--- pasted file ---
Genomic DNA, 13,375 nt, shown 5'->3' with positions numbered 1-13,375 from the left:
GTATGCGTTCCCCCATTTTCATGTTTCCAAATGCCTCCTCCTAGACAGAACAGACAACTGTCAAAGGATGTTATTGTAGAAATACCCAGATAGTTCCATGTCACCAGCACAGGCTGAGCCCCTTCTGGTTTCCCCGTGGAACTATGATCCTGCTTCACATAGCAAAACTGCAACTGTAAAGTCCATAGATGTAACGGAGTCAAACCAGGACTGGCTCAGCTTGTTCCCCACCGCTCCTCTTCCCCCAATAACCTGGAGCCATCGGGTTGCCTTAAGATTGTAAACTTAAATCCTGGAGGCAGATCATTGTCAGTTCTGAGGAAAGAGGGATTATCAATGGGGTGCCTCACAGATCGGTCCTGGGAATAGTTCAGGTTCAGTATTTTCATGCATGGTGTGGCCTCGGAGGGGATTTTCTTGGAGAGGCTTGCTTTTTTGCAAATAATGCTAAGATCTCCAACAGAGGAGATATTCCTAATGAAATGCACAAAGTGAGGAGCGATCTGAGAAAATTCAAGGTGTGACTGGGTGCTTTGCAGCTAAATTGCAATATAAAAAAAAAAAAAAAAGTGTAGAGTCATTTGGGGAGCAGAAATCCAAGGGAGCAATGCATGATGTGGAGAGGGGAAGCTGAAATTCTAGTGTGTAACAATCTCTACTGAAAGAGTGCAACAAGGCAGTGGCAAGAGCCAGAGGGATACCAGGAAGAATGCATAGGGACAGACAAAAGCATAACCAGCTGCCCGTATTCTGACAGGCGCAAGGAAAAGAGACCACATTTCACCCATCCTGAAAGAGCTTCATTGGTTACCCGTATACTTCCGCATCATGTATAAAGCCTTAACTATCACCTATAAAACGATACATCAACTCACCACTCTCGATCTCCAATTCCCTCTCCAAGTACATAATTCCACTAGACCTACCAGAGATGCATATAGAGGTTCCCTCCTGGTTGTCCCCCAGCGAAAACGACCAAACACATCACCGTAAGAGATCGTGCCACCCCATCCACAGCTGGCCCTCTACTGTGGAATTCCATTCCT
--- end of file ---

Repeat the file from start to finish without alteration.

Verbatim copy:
Genomic DNA, 13,375 nt, shown 5'->3' with positions numbered 1-13,375 from the left:
GTATGCGTTCCCCCATTTTCATGTTTCCAAATGCCTCCTCCTAGACAGAACAGACAACTGTCAAAGGATGTTATTGTAGAAATACCCAGATAGTTCCATGTCACCAGCACAGGCTGAGCCCCTTCTGGTTTCCCCGTGGAACTATGATCCTGCTTCACATAGCAAAACTGCAACTGTAAAGTCCATAGATGTAACGGAGTCAAACCAGGACTGGCTCAGCTTGTTCCCCACCGCTCCTCTTCCCCCAATAACCTGGAGCCATCGGGTTGCCTTAAGATTGTAAACTTAAATCCTGGAGGCAGATCATTGTCAGTTCTGAGGAAAGAGGGATTATCAATGGGGTGCCTCACAGATCGGTCCTGGGAATAGTTCAGGTTCAGTATTTTCATGCATGGTGTGGCCTCGGAGGGGATTTTCTTGGAGAGGCTTGCTTTTTTGCAAATAATGCTAAGATCTCCAACAGAGGAGATATTCCTAATGAAATGCACAAAGTGAGGAGCGATCTGAGAAAATTCAAGGTGTGACTGGGTGCTTTGCAGCTAAATTGCAATATAAAAAAAAAAAAAAAAGTGTAGAGTCATTTGGGGAGCAGAAATCCAAGGGAGCAATGCATGATGTGGAGAGGGGAAGCTGAAATTCTAGTGTGTAACAATCTCTACTGAAAGAGTGCAACAAGGCAGTGGCAAGAGCCAGAGGGATACCAGGAAGAATGCATAGGGACAGACAAAAGCATAACCAGCTGCCCGTATTCTGACAGGCGCAAGGAAAAGAGACCACATTTCACCCATCCTGAAAGAGCTTCATTGGTTACCCGTATACTTCCGCATCATGTATAAAGCCTTAACTATCACCTATAAAACGATACATCAACTCACCACTCTCGATCTCCAATTCCCTCTCCAAGTACATAATTCCACTAGACCTACCAGAGATGCATATAGAGGTTCCCTCCTGGTTGTCCCCCAGCGAAAACGACCAAACACATCACCGTAAGAGATCGTGCCACCCCATCCACAGCTGGCCCTCTACTGTGGAATTCCATTCCT